- Plant protection, Agroscope, Nyon, Switzerland
- Diagnosis, Phytopathology, Plant diseases, Resistance/Virulence/Tolerance, Taxonomy of hosts, infectious agents, or vectors, Viruses
Guidelines for the reliable use of high throughput sequencing technologies to detect plant pathogens and pests
High-throughput sequencing for the diagnostic of plant pathologies and identification of pests: recommendations and challengesRecommended by Olivier Schumpp based on reviews by Denise Altenbach and David Roquis
High-throughput sequencing (HTS) has revealed an incredible diversity of microorganisms in ecosystems and is also changing the monitoring of macroorganism biodiversity (Deiner et al. 2017; Piper et al. 2019).
The diagnostic of plant pathogens and the identification of pests is gradually integrating the use of these techniques, but there are still obstacles. Most of them are related to the reliability of these analyses, which have long been considered insufficient because of their dependence on a succession of sophisticated operations involving parameters that are sometimes difficult to adapt to complex matrices or certain diagnostic contexts. The need to validate HTS approaches is gradually being highlighted in recent work but remains poorly documented (Bester et al. 2022).
In this paper, a large community of experts presents and discusses the key steps for optimal control of HTS performance and reliability in a diagnostic context (Massart et al. 2022). It also addresses the issue of costs. The article provides recommendations that closely combine the quality control requirements commonly used in conventional diagnostics with newer or HTS-specific control elements and concepts that are not yet widely used. It discusses the value of these for the use of the various techniques currently covered by the terms "High Throughput Sequencing" in diagnostic activities. The elements presented are intended to limit false positive or false negative results but will also optimise the interpretation of contentious results close to the limits of analytical sensitivity or unexpected results, both of which appear to be frequent when using HTS.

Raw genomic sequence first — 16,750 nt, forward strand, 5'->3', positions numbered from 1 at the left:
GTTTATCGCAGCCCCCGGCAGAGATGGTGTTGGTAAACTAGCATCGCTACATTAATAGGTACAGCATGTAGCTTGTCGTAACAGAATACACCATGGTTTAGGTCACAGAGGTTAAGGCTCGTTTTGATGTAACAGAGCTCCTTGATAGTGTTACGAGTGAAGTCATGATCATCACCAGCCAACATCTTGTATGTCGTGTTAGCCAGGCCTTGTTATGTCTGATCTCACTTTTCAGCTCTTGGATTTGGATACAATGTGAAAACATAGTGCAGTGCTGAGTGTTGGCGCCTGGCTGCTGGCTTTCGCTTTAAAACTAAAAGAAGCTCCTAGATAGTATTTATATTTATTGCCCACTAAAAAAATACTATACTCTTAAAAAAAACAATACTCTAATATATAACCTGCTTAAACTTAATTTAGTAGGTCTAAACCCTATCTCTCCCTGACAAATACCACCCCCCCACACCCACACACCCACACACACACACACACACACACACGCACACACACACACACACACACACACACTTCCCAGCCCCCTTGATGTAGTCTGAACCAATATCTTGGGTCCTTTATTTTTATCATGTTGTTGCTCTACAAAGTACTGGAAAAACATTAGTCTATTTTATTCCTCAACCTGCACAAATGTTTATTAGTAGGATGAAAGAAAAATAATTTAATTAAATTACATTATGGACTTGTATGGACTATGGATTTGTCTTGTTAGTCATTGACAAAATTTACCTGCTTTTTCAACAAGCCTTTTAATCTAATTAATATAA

Furthermore, the need for risk analysis, verification and validation of methods is well illustrated with numerous examples for each of the steps considered crucial to ensure reliable use of HTS. The clear contextualisation of the proposals made by the authors complements and clarifies the need for user expertise according to the experimental objectives. Some unanswered questions that will require further development and validation are also presented.
This article should benefit a large audience including researchers with some level of expertise in HTS but unfamiliar with the recent concepts of controls common in the diagnostic world as well as scientists with strong diagnostic expertise but less at ease with the numerous and complex procedures associated with HTS.
Bester R, Steyn C, Breytenbach JHJ, de Bruyn R, Cook G, Maree HJ (2022) Reproducibility and Sensitivity of High-Throughput Sequencing (HTS)-Based Detection of Citrus Tristeza Virus and Three Citrus Viroids. Plants, 11, 1939. https://doi.org/10.3390/plants11151939
Deiner K, Bik HM, Mächler E, Seymour M, Lacoursière-Roussel A, Altermatt F, Creer S, Bista I, Lodge DM, de Vere N, Pfrender ME, Bernatchez L (2017) Environmental DNA metabarcoding: Transforming how we survey animal and plant communities. Molecular Ecology, 26, 5872–5895. https://doi.org/10.1111/mec.14350
Massart, S et al. (2022) Guidelines for the reliable use of high throughput sequencing technologies to detect plant pathogens and pests. Zenodo, 6637519, ver. 3 peer-reviewed and recommended by Peer Community in Infections. https://doi.org/10.5281/zenodo.6637519
Piper AM, Batovska J, Cogan NOI, Weiss J, Cunningham JP, Rodoni BC, Blacket MJ (2019) Prospects and challenges of implementing DNA metabarcoding for high-throughput insect surveillance. GigaScience, 8, giz092. https://doi.org/10.1093/gigascience/giz092